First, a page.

|The Frankfurt-Tipp rating:|
|Production country:||USA 2014|
|Running time:||Approx. 107 min.|
That Johnny Depp has a penchant for eccentric characters, we know not only since Pirates of the Caribbean. And so it's no real surprise that he also mimes a rather quirky contemporary in his latest film Mortdecai - The Part-Time Crook: Charlie Mortdecai, a flamboyant art dealer, bon vivant, occasional crook and, most recently, proud moustache-wearer. Mortdecai has only one problem - he is completely broke. In order to continue to offer himself and his wife Johanna (Gwyneth Paltrow) the luxurious life they are used to, money is urgently needed. Good thing he's supposed to help MI5 Inspector Alistair Martland (Ewan McGregor) recover a coveted Goya painting that recently disappeared under mysterious circumstances. Because with the reward, he could wipe out all his debts in one fell swoop. And so Mortdecai and his faithful servant Jock (Paul Bettany) set out on a hunt for the painting that takes him from London to Moscow to Los Angeles, wreaking havoc along the way. But his enemies should never underestimate him - because this part-time crook is a fistful.
Mortdecai - The Part-Time Crook is based on the novel Take That Thing Away! by Kyril Bonfigliolo. Director and screenwriter David Koepp has fabricated a colorful, turbulent crime comedy from the first part of the popular book trilogy, which has some really good gags to offer, but often unfortunately overshoots the mark completely and is then just flat and silly. The performance of Johnny Depp also leaves such an ambivalent impression. You can tell in every second that he had a lot of fun playing such an overdone character. Whenever Depp takes a more reserved and nuanced approach, his joy in acting is perfectly transferred to the audience. Especially in the interplay with the more serious Ewan McGregor, Depp is always on top form. But in other moments his acting seems too exaggerated and comes dangerously close to the border of embarrassment here and there.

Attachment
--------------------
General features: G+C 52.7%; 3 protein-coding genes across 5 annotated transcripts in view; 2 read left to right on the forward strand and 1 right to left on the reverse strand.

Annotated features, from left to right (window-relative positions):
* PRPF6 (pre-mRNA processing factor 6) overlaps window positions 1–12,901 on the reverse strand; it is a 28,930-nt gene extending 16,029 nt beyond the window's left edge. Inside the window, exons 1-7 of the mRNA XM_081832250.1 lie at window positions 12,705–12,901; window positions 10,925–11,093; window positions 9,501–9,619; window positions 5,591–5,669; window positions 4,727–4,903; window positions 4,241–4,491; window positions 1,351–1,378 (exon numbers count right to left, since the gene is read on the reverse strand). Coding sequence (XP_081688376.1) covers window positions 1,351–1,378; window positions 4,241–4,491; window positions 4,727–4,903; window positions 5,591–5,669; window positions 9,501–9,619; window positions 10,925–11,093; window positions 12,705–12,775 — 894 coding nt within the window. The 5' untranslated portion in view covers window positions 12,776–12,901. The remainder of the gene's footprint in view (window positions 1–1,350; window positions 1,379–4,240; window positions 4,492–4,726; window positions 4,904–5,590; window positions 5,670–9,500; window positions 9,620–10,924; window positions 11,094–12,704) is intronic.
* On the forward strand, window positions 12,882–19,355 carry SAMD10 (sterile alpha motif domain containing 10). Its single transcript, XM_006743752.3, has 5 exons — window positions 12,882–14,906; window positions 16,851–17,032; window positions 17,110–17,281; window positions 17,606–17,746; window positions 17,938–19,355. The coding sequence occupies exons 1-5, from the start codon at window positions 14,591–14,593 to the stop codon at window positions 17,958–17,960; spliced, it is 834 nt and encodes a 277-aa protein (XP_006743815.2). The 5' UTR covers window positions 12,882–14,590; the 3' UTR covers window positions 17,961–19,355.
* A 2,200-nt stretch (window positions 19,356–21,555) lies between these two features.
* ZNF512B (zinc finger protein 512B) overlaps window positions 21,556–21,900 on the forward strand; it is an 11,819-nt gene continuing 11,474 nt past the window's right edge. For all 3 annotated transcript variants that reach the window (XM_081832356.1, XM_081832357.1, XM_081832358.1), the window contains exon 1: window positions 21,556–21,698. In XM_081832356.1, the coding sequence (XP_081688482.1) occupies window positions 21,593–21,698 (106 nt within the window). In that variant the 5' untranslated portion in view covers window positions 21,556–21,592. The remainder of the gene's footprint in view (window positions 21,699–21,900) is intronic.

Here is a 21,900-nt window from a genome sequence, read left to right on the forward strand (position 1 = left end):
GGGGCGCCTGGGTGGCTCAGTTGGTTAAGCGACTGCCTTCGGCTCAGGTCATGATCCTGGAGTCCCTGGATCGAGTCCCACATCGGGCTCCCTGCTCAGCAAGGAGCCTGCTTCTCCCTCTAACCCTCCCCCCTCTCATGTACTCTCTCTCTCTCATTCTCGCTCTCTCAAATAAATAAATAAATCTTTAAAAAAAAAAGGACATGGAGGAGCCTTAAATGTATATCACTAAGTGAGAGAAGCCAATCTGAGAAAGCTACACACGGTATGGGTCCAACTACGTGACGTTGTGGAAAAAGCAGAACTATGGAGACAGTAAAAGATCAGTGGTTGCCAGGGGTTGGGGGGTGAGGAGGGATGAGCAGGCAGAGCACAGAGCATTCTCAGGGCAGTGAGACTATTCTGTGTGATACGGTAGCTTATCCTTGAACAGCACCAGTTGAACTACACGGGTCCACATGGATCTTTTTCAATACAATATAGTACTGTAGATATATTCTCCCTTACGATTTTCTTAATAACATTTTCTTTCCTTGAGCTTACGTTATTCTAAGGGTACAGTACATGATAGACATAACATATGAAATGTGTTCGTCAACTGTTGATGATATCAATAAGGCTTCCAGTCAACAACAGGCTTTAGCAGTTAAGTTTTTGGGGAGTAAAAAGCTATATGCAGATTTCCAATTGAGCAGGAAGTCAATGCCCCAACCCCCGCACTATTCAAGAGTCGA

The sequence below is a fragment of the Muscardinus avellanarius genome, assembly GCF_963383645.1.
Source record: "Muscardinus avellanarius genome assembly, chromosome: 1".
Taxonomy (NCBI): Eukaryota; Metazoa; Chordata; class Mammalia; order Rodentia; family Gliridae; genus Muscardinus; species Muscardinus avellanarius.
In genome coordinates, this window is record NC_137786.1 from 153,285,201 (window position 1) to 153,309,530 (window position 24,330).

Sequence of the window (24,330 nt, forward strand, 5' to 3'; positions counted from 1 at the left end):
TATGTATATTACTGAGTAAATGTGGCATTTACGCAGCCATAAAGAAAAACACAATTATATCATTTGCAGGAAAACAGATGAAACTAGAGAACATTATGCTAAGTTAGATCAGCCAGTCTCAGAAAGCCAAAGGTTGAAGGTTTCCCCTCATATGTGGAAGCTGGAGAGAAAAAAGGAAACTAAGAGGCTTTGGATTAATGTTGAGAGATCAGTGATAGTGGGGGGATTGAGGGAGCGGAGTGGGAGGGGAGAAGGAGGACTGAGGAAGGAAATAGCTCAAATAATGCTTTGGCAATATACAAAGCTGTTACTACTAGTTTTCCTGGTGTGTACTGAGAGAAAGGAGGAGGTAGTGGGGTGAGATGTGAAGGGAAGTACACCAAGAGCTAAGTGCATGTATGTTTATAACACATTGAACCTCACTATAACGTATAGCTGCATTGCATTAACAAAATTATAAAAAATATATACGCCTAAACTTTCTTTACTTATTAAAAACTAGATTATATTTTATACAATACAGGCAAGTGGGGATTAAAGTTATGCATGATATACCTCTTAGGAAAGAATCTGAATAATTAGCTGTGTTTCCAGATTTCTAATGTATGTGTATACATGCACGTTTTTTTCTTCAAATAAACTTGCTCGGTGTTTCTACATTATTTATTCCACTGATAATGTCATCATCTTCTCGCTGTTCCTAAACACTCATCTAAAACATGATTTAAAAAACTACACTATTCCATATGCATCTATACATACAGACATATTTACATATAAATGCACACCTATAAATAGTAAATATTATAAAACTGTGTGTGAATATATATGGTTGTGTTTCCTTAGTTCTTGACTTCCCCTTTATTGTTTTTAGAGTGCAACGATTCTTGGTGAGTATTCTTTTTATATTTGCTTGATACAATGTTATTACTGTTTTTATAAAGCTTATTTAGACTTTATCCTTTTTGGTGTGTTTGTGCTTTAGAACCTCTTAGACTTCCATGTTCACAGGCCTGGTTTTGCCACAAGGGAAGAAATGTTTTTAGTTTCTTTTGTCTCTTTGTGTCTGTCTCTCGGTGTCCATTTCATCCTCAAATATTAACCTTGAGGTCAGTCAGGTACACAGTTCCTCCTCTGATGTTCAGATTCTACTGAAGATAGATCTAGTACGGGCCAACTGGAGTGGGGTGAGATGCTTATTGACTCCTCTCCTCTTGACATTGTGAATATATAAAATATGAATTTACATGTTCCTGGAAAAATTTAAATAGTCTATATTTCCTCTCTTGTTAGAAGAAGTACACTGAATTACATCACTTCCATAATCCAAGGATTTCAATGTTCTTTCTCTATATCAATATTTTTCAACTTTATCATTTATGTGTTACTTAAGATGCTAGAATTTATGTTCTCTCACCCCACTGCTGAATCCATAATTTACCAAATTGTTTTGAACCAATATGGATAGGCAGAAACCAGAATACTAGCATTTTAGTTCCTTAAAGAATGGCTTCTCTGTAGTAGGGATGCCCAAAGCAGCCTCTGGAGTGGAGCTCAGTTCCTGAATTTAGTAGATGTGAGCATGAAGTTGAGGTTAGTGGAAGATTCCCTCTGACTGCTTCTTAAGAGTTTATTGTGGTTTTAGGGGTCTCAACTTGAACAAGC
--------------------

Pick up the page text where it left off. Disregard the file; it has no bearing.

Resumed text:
Just in these moments his co-stars manage to steal the show without any problems. Paul Bettany, in particular, consistently outshines Johnny Depp as a beefy servant who has the female world at his feet. Here it becomes clear that a little less slapstick would have done Depp's performance good. Mortdecai could have been a cult figure in his own right because of his unshakeable love for his moustache, which is not necessarily understood by his fellow men. But the eccentric art dealer lacks as a counterbalance to the slightly exaggerated silliness that made other of Johnny Depp's characters like Captain Jack Sparrow so special.
Koepp's production is overall very light on its feet, but at the same time also seems a bit old-fashioned. One feels reminded here and there of the crook comedies of the 60s and 70s. Thus, especially for older viewers, the comparison with the comedic greats of this era is certainly forced and one begins to suspect what, for example, a Peter Sellers would have gotten out of this very rewarding role. No question, there are many scenes where Johnny Depp is really good and the production is extremely entertaining. But there are also quite a few moments in which it becomes clear that great acting and a penchant for old-school slapstick are not enough to make a comedy really funny.
So Mortdecai - The Part-Time Crook is, on balance, neither a firework of great gags and good laughs, nor a total failure with an unbearable foreign-shame factor. Rather, the whole thing is a nice, somewhat half-baked cinema fun, which is really fun in its best moments and in its weakest moments just offers irrelevant boredom. If you like old-fashioned rogue comedies with good-humored actors and some really good gags, and if you can put up with a few little hangs and a lack of subtlety in the acting and staging, this turbulent hunt for the long-lost Goya painting can be recommended to you. Worth seeing
An article by Frankfurt-Tipp